Recently on the board, we were discussing the new debut trailer for THE AVENGERS, and I expressed my disappointment that it didn't feel appropriately 'epic', that it didn't evoke in me a sense of awe that these characters were finally getting ready for their long awaited team up. IMHO, this mostly owed to the clip show nature of the trailer, and it's choice to veer in tone between moments of snarky (or perhaps, 'Stark-y'?) comedy, rock music montages, with some Sam Jackson voice over to kick it all off. It felt like what it was: interesting moments cut from a larger film, rather than a trailer specially crafted for hype building
It got me thinking.. some of the most memorable, most enjoyable trailers are the ones where the studio spent a little extra cash and took the time to make something unique. Rather than tease audiences with snippets of what they'll see in theaters, some opt to craft a little short in order to introduce you to the movie and it's concept. It's designed to get your attention and make you want to see where that concept is taken in the finished film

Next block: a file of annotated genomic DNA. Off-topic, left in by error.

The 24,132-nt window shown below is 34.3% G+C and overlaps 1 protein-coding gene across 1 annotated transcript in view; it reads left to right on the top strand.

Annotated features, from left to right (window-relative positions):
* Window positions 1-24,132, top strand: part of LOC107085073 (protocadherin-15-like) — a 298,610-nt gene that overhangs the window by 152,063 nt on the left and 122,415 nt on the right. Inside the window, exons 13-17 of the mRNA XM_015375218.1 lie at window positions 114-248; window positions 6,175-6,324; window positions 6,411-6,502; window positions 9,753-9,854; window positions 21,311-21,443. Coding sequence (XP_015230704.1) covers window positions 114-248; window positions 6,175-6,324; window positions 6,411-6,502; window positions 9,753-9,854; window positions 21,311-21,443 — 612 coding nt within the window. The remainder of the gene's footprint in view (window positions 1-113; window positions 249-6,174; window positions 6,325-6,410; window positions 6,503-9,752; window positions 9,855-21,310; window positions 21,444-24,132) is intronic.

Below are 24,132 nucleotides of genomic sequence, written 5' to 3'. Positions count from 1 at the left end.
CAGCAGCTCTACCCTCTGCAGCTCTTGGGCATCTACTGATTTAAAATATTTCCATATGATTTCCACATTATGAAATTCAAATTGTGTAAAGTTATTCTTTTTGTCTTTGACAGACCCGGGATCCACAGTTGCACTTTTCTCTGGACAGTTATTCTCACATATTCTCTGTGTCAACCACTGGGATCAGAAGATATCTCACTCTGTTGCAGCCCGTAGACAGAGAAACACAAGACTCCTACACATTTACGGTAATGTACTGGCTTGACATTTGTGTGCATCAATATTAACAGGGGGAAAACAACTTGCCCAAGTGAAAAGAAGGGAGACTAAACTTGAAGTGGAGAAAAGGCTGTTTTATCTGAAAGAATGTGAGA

Some examples that come to mind
Do you like this marketing technique? Is it a good way to advertise a film? In an age of studio penny pinching coupled with ballooning budgets, this seems to be a method rarely used these days. Would you like to see it make a comeback?
What are some of your favorites?
PS After it's opening Goldeneye moves on to become a much more traditional trailer, yes, but I still think the unique introduction of Brosnan as the new Bond counts for this thread. That section of the trailer played during an A&E BIOGRAPHY episode on Bond back in 1995, and it was my first ever look at Brosnan in the role. I thought it was pretty darn cool at the time
Also, while some say the SPIDERMAN WTC WEB ATTACK was supposed to appear in the film, Rami claims it was always to be used for a stand alone trailer